I picked my HD7 up shortly before going on the road for a week…this meant that if the setup didn’t go well it was going to be a difficult week. However I was pleasantly surprised, I signed in with a blank live id which has no associated email account for it to search, I then added my gmail account and was relived to see my contacts sync down to the phone. There have been mumblings of contacts not being synced from Google if they are not properly formatted, either my contacts are perfect (very unlikely) or these fears are exaggerated. Next up I added in my Facebook account, this is where the Windows Phone 7 Hubs feature comes into its own. As my Facebook friends synced with the phone it automatically integrated with my Google contacts where there was obviously overlap. This works surprisingly well it was even able to suitably match up account information for friends who have the same name. There were of course a hand full which have to be manually tweaked for people who I didn’t have complete information for (or had silly things in their Facebook name). Hubs makes navigating this aggregation of information really easy, when you first launch the people hub you are shown a list of all of your contacts, swipe to the left you a given a ‘what’s new’ feed with status updates from Facebook, swipe left again and you have a number of your recently accessed contacts. This panorama of data looks awesome while being beautifully functional.
There’s been a lot of press floating about today about a new Firefox extension called Firesheep. This extension sniffs networks for HTTP cookies for a number of popular social network services and captures them ready for one click session highjacks. Thanks to the publicly available APIs for these networks Firesheep performs a lookup to see exactly whose’s cookie you have allowing greater refinement of attack.
A lot of people have responded to this by advocating MiFis and VPN solutions to prevent ever using public WiFi in the first place. However this requires extra kit and therefore extra expense, you could recommend users only use the SSL encrypted pages but really how many people while remember to do this for ever site they visit?
In the mind of fighting fire with fire you can fight extensions with extensions, KB SSL Enforcer for Google Chrome provides a near zero effort solution to the problem. This extension will automatically redirect the user to a SSL encrypted copy of the page if one is available. All the security with much less hassle.
Have been meaning to post these up for a while but here they are at last, the 2011 Reading Entity jersey!
I’d like to say thanks to our sponsors for next year GI Milsim, the NSPL, UCZ paintball parks and PB Warehouse, Planet Eclipse, Paintball Pictures, Dark Sports, Tanked, Full Bore Images, NXe, Custom Products and BullitProof Monkey.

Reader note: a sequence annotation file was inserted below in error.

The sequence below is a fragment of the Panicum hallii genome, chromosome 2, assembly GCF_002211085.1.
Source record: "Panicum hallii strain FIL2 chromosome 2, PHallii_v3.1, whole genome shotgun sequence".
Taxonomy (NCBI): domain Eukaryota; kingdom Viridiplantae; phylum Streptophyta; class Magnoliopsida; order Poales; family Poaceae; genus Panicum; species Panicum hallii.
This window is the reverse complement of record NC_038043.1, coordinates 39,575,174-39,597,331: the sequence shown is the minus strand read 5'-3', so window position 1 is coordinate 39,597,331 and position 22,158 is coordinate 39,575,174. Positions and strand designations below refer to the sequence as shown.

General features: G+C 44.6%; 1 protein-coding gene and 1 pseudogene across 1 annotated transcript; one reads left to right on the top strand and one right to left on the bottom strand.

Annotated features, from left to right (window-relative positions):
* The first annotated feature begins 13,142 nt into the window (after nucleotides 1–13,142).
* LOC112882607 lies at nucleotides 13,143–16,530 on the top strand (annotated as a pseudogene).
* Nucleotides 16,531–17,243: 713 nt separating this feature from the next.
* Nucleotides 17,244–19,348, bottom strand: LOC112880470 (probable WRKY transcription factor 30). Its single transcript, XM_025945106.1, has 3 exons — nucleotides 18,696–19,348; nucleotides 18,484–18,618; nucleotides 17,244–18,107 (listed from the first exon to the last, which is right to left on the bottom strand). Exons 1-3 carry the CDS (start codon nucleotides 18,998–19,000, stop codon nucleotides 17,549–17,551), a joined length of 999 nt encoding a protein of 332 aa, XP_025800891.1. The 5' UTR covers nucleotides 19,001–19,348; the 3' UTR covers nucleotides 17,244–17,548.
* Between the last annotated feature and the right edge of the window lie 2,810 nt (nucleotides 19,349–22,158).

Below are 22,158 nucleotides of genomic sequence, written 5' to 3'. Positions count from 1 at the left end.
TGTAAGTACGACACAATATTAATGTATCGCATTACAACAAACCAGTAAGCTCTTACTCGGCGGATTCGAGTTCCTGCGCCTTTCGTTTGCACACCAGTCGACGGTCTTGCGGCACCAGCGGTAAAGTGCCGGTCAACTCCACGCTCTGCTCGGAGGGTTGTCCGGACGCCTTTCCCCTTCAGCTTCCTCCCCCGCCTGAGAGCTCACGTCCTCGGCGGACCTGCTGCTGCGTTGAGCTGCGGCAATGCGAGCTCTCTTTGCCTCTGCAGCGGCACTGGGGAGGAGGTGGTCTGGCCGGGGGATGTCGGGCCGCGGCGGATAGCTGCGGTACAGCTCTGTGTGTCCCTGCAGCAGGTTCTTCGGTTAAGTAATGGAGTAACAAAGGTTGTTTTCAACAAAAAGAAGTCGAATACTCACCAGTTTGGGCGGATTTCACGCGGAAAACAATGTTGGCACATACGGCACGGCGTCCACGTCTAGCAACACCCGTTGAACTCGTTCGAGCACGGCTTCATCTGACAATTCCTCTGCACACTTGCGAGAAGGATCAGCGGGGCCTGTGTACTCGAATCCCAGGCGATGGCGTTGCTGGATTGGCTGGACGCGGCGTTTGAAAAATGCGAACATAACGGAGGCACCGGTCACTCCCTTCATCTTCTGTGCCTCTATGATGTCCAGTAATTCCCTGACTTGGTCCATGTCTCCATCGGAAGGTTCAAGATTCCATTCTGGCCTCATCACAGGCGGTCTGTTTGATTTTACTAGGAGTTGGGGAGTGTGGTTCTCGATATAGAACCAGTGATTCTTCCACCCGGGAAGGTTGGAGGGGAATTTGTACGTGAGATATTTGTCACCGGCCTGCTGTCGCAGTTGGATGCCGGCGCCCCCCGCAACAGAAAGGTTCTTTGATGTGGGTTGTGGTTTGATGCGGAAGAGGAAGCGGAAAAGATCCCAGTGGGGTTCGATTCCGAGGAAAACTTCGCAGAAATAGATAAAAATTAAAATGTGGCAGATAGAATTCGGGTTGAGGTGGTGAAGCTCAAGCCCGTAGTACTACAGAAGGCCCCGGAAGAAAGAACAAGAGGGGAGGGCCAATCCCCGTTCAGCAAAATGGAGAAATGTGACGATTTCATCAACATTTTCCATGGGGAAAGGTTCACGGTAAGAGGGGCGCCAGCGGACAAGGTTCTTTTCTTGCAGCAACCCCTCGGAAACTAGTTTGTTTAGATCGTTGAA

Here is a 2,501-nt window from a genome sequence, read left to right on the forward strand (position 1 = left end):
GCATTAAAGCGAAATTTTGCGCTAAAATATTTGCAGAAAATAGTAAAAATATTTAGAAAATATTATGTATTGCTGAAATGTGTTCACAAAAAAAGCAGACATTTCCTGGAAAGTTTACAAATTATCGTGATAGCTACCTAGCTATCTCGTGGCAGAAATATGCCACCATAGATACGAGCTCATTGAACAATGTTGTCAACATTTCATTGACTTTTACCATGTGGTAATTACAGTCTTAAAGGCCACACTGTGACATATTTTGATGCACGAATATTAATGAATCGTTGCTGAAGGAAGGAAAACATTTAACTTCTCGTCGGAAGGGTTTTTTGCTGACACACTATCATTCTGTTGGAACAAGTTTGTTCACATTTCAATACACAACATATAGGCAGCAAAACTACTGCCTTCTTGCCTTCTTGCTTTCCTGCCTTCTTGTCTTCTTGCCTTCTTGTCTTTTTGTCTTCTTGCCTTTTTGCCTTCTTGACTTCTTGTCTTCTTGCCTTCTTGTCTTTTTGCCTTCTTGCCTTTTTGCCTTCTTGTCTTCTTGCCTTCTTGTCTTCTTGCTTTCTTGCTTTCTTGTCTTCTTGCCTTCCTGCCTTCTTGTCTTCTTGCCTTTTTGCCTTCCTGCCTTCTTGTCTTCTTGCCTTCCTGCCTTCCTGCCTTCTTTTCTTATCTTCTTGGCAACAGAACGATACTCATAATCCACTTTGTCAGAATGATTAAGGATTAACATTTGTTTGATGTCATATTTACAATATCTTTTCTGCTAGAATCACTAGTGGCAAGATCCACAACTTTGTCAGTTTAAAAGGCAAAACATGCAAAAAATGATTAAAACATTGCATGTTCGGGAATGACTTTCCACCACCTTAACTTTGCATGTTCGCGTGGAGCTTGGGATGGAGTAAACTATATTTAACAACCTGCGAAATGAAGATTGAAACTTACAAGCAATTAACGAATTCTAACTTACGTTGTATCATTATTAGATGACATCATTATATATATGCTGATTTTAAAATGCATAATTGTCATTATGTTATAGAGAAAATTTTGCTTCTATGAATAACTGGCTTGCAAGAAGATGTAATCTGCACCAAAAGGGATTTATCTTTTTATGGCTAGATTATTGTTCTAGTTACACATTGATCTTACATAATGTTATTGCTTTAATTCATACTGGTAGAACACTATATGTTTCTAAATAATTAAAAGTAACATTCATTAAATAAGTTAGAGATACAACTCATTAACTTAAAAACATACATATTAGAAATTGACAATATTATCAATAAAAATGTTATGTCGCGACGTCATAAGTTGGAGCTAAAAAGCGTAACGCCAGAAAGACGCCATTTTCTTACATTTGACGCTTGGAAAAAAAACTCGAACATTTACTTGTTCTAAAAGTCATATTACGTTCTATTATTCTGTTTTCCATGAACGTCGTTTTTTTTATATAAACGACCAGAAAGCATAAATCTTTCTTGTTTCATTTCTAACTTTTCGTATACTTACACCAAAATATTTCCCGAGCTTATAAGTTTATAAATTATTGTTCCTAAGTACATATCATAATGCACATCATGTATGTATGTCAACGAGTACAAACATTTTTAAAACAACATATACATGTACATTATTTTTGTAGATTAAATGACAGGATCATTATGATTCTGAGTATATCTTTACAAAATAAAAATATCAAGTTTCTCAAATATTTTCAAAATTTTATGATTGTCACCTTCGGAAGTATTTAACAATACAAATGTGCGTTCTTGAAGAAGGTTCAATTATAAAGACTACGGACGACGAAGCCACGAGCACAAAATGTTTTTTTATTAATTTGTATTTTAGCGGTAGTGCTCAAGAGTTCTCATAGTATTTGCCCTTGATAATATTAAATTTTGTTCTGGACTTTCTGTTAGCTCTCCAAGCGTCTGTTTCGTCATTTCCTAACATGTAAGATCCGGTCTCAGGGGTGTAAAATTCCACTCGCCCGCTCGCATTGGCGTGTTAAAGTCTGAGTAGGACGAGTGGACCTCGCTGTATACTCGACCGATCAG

For updates from the field the Entity Twitter feed will be in full force throughout the off season.
Last week saw the push of the latest release of the Zune desktop software, normally a new release is the indicator of new functionality. Following the update there was a flurry of postings to the Zune community forums complaining about the mysterious disappearance of serveral parts of functionality, namely all of the social functionality and the recently introduced Smart DJ function. As these posts rolled a pattern emerged…they were all from international users.
Now Microsoft has prior for attempting to block international users from accessing the Zune social, which I have discussed at length here before so rather than drag that up again we’ll focus on Smart DJ. Smart DJ was introduced with the Zune 4.0 software and greeted with applause, it provided the functionality to automatically build a playlist of similar songs based on a selected album, track or artist ala last.fm. This feature obviously adds value to the product, and competes well against iTunes Genius playlist, there seems to have been no reason to limit this to US users only.
Fortunately EwanD over on the Zune.net forums has posted a cunning work around which re-enables Smart DJ.
…well damn its been a while since I’ve written a post on here. But life has been more than a little hectic over the last few months, exams, moving house, graduation and starting a new job.
Well four years after I started there I have graduated from the University of Kent with an upper second class bachelor of science with honors in Computer Science with a year in industry. It has without a doubt been an amazing four years, I’ve met some brilliant people, experienced so much and enjoyed myself immensely. I’d like to thank all of those who have been there over the last four years, early morning drives to practice, late night coding sessions, many awesome nights out and just kicking back to watch the world pass by. Without these people I would not have been able to achieve what I have.
I’ve been very fortunate that I’ve been able to secure myself a job, which I will not go into on here for many reasons. Its nice to be in a position to apply what I have learnt over the last four years, spend my working day with people who have an genuine interest in technology and most of all enjoy the work I do. After all what is a 40+ hour working week if you are only waiting for the other 128 hours?